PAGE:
The buyer of a rare Albert Namatjira painting that was being sold to raise money for kidney dialysis has paid above the asking price and donated the artwork back to the art centre where it originally came from.
The Ngurratjuta/Pmara Ntjarra Aboriginal Corporation purchased Albert Namatjira’s Mount Hermannsburg in 1989, before loaning it to the Araluen Arts Centre in Alice Springs.
But last month the corporation donated the work to The Purple House, to help raise money for life-saving dialysis treatment for Aboriginal people living in remote desert communities.
“It’s an absolutely fabulous outcome, because it means we’ve got the money that we need to open services and people in Alice Springs still get to enjoy this rare work by Albert Namatjira,” Sarah Brown, the chief executive officer of The Purple House, said.
“Between paying the price the painting was valued at, plus adding an extra donation, we’ve just received $95,000.”
The artwork almost left Alice Springs, to be sold to the Queensland Art Gallery and Gallery of Modern Art.
“Our understanding is it would probably go to Queensland because we knew the Queensland Art Gallery, Gallery of Modern Art is interested in growing their Albert Namatjira collection,” Dr Mark Crees, director of the Araluen Cultural Precinct in Alice Springs, said.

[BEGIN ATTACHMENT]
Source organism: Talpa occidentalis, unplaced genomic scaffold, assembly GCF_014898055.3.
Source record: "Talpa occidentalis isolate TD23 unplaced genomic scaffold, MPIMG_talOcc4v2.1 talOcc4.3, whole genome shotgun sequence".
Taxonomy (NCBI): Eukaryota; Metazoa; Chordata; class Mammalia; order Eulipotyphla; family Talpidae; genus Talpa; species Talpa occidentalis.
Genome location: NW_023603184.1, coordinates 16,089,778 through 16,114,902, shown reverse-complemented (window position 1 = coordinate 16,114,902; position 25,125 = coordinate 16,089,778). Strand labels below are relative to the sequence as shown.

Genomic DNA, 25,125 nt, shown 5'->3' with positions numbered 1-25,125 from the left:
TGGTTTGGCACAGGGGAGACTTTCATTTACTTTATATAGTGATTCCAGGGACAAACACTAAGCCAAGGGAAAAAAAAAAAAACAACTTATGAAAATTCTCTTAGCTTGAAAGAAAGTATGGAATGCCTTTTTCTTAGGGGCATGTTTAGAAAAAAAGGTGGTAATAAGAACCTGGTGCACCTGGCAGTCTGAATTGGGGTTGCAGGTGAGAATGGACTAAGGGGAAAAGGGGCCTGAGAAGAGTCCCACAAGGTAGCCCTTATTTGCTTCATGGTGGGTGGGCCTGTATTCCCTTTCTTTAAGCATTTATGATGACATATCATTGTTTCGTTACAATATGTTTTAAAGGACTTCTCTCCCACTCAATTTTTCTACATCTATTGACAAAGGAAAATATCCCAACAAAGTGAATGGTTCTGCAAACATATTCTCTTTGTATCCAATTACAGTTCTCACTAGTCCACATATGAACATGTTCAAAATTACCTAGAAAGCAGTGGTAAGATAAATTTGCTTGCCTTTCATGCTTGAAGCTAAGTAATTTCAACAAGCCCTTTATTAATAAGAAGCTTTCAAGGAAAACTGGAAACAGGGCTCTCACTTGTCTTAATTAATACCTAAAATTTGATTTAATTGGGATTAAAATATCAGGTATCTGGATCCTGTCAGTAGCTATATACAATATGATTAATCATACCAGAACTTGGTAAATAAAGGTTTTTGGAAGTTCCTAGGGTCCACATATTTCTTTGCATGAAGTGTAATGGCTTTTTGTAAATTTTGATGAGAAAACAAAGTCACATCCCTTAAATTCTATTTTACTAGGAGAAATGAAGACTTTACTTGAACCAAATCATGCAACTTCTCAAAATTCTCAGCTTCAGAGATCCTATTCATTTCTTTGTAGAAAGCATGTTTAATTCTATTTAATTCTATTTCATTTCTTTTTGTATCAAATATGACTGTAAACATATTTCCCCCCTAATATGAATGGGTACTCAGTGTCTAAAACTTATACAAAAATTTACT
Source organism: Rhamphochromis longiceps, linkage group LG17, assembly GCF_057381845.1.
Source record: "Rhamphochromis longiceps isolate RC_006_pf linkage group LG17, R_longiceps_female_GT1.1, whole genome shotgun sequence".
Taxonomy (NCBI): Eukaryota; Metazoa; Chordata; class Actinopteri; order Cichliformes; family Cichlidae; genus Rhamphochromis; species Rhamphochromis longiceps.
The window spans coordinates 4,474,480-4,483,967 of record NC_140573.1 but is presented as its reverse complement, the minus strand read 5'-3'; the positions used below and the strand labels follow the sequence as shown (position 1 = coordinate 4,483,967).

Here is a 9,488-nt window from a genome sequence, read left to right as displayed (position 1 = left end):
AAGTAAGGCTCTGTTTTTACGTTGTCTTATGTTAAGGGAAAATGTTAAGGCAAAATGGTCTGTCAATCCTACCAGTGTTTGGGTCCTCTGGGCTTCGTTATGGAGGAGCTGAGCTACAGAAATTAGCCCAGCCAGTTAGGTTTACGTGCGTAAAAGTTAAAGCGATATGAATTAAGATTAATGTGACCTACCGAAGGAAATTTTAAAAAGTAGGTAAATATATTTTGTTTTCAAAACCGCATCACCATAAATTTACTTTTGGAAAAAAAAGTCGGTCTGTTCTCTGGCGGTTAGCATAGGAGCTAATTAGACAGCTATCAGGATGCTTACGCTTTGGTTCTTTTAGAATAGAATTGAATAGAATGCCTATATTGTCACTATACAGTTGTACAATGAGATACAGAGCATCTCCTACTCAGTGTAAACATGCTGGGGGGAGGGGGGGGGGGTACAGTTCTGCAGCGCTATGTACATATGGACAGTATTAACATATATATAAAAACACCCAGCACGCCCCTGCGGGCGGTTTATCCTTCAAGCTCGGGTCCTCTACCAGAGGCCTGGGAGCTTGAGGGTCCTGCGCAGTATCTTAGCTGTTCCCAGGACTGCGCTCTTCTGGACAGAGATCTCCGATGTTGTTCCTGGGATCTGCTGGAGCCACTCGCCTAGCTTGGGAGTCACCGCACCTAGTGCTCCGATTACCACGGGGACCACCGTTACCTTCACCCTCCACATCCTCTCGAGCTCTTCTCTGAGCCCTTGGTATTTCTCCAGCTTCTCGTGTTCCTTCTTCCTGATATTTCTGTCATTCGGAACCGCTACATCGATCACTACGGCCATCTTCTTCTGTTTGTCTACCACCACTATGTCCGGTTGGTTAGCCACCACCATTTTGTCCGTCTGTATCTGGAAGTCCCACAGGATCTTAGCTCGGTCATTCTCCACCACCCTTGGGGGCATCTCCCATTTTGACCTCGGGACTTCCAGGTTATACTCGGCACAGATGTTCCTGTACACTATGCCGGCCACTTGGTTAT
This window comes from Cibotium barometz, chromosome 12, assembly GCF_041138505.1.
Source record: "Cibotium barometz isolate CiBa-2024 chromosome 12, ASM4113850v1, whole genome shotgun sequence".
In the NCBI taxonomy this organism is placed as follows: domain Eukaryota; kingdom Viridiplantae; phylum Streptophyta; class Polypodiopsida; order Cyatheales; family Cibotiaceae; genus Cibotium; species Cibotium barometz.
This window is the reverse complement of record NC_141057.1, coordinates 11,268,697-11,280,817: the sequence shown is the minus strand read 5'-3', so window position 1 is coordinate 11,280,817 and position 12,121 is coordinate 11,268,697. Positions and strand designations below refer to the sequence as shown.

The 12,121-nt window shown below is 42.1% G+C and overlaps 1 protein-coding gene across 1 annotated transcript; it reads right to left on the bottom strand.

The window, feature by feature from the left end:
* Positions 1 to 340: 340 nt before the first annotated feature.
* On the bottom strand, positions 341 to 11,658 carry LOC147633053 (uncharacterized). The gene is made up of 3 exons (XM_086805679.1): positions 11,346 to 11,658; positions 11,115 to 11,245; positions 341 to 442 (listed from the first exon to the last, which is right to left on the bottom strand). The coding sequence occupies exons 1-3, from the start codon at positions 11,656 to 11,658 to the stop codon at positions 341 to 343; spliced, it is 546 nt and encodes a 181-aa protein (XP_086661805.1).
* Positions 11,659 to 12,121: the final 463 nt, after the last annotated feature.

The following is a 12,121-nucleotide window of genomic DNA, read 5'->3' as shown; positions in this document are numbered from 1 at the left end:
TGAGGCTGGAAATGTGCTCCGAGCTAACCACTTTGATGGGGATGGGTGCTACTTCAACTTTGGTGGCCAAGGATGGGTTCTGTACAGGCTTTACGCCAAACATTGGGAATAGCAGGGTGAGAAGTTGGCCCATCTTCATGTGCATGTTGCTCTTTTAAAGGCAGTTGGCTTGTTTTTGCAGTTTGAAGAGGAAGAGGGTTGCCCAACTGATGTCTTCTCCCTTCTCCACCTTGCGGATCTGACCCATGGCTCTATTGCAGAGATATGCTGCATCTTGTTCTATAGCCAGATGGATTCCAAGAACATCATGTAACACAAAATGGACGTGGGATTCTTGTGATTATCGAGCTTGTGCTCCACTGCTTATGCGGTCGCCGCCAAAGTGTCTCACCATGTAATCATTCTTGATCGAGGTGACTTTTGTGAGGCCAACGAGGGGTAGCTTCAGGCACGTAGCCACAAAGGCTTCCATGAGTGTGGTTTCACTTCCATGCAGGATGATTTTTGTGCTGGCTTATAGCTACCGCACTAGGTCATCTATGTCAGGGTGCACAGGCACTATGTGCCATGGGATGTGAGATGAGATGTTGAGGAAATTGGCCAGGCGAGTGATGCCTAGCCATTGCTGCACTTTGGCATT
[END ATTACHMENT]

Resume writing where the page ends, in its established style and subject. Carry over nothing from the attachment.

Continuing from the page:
“The buyer got on the phone and said ‘look we’re pretty keen that it stays in Alice Springs, how about we buy it?” he said.
The painting will join almost 50 other works held by the Araluen Cultural Precinct, making it the second largest public collection of Albert Namatjira works in Australia.
“This is about the local Alice Springs community being determined to keep art work by Albert Namatjira here in Alice Springs,” Dr Crees said.
Dr Crees said the work is one of the most significant because of its portrayal of Mount Hermannsburg.
“This work is like a counterpoint to another work that we have by Albert Namatjira of the Hermannsburg mission,” he said.
“In one painting you see the mission and the houses and in the other you just see Mount Hermannsburg, having them both together is quite delightful,” Dr Crees said.
Dr Crees said the stories around art help people to understand their value.
“For example the Mona Lisa was not the most famous painting that Da Vinci had painted, and was not even the most famous painting in the Louvre, but then it was stolen,” he said.
“This artwork will always contain within it the story of raising funds for people in remote communities to get dialysis.”
After a low-key handing back ceremony, Mount Hermannsburg has now been returned to Araluen Arts Centre where it will be kept in collection on a long-term loan.
The work is expected to be back on the walls of the Araluen Cultural Precinct in January.